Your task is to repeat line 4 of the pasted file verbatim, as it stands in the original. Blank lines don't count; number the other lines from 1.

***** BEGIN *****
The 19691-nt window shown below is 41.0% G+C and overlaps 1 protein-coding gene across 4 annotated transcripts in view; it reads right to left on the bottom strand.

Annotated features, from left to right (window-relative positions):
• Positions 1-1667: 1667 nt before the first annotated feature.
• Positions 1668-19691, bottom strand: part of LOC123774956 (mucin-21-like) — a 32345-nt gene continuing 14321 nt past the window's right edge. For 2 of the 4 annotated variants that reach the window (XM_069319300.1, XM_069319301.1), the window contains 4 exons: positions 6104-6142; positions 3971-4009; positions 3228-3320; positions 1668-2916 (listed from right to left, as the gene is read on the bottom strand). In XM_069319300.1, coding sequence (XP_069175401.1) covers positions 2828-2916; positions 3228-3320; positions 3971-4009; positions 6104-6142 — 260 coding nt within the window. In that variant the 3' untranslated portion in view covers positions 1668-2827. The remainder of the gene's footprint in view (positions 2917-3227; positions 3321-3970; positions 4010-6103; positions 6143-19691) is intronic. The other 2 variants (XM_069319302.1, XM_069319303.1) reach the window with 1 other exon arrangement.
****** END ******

• Positions 1668-19691, bottom strand: part of LOC123774956 (mucin-21-like) — a 32345-nt gene continuing 14321 nt past the window's right edge. For 2 of the 4 annotated variants that reach the window (XM_069319300.1, XM_069319301.1), the window contains 4 exons: positions 6104-6142; positions 3971-4009; positions 3228-3320; positions 1668-2916 (listed from right to left, as the gene is read on the bottom strand). In XM_069319300.1, coding sequence (XP_069175401.1) covers positions 2828-2916; positions 3228-3320; positions 3971-4009; positions 6104-6142 — 260 coding nt within the window. In that variant the 3' untranslated portion in view covers positions 1668-2827. The remainder of the gene's footprint in view (positions 2917-3227; positions 3321-3970; positions 4010-6103; positions 6143-19691) is intronic. The other 2 variants (XM_069319302.1, XM_069319303.1) reach the window with 1 other exon arrangement.